Ammunition Regulation in Indiana

Indiana generally prohibits people from knowingly or intentionally manufacturing, possessing, transferring or offering to transfer armor-piercing ammunition, as defined.1 Note that the federal prohibitions on certain kinds of armor-piercing ammunition also apply.

Indiana does not:

  • Require a license for the sale of ammunition;
  • Require sellers of ammunition to maintain a record of the purchasers;
  • Require a license to purchase or possess ammunition; or
  • Impose a minimum age for the purchase or possession of ammunition.

See our Ammunition Regulation policy summary for a comprehensive discussion of this issue.

Notes
  1. Ind. Code Ann. § 35-47-5-11.5. ⤴︎

Background Checks in Indiana

Federal law requires federally licensed firearms dealers (but not private sellers) to initiate a background check on the purchaser prior to sale of a firearm. Federal law provides states with the option of serving as a state “point of contact” and conducting their own background checks using state, as well as federal, records and databases, or having the checks performed by the FBI using only the National Instant Criminal Background Check System (“NICS”) database. (Note that state files are not always included in the federal database.)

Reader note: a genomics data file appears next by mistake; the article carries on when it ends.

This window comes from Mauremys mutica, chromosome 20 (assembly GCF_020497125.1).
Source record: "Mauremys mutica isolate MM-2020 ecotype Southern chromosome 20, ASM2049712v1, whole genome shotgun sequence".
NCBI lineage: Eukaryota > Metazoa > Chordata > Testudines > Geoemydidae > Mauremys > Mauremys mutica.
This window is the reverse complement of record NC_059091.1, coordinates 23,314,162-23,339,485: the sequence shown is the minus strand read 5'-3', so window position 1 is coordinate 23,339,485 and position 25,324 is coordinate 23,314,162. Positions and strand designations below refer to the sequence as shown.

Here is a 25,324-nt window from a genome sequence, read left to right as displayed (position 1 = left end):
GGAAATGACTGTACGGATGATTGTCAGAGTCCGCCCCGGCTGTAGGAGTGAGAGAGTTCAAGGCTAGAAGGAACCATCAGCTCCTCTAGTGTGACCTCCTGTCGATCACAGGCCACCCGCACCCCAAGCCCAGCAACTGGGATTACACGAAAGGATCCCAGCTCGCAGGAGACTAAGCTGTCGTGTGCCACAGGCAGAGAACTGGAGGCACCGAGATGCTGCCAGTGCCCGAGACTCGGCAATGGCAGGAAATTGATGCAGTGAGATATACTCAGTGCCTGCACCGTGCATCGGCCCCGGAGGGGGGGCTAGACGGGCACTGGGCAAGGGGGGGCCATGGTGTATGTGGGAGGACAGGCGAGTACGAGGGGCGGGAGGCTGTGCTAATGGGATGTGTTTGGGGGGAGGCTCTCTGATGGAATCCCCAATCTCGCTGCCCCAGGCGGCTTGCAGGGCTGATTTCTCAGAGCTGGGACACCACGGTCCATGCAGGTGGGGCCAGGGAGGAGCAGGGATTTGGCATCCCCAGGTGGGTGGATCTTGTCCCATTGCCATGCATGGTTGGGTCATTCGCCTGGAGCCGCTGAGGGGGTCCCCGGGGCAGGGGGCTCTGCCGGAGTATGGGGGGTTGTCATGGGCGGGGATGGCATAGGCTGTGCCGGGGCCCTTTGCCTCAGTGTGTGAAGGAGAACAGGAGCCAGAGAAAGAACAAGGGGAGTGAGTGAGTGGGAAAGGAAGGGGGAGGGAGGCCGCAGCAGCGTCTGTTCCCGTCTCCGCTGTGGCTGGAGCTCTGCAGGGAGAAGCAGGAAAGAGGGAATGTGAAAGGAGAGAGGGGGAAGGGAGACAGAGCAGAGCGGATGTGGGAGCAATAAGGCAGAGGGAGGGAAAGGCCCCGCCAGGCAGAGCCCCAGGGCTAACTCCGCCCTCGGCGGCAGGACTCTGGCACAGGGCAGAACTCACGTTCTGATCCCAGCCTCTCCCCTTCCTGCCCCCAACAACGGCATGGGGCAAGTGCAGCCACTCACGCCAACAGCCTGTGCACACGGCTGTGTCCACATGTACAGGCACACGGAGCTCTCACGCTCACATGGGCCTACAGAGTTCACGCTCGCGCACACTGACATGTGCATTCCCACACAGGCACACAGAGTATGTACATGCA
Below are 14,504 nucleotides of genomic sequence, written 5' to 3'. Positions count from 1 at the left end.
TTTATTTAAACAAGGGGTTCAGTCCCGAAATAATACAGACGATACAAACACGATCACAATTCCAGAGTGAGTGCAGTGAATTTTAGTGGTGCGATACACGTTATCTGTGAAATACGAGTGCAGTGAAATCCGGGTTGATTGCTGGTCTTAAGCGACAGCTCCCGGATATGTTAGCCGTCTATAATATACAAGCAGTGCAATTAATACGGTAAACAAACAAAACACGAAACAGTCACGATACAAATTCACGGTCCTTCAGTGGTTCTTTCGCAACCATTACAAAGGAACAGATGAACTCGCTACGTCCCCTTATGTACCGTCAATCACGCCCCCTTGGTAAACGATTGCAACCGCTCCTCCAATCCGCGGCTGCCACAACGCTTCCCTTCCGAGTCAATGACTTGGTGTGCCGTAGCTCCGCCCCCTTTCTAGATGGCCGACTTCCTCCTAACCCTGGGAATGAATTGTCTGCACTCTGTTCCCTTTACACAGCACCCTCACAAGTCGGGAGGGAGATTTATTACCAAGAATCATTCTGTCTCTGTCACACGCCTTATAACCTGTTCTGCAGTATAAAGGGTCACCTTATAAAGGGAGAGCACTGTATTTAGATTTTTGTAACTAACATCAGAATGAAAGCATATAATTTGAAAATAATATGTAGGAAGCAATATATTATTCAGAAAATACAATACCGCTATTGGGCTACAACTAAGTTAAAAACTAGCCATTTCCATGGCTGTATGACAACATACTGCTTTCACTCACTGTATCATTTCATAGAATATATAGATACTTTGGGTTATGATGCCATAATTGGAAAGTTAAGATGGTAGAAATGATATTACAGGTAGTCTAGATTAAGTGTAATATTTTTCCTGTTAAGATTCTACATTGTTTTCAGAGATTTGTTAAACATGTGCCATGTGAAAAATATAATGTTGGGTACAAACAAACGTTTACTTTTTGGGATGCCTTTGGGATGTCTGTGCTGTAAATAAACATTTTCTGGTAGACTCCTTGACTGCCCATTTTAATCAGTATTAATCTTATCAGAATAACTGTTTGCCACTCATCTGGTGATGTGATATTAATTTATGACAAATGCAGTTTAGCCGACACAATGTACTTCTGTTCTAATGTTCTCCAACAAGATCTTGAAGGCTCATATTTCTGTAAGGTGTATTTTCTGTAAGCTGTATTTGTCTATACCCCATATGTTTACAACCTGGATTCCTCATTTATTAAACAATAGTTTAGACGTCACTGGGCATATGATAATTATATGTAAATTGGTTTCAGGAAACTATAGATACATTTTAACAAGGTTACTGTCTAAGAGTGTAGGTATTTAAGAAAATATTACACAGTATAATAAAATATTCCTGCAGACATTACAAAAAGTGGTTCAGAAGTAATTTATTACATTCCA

Indiana is not a point of contact state for the NICS. Indiana law explicitly requires dealers to conduct a background check prior to transferring a handgun, by contacting the FBI directly.1 Although Indiana has no law explicitly requiring firearms dealers to initiate a background check prior to transferring a long gun, the federal law requires dealers to initiate a background check prior to the transfer of any kind of gun by contacting the FBI directly.2

See our Background Checks policy summary for a comprehensive discussion of this issue.

Indiana does not require private sellers (sellers who are not licensed dealers) to initiate a background check when transferring a firearm. See our Private Sales policy summary.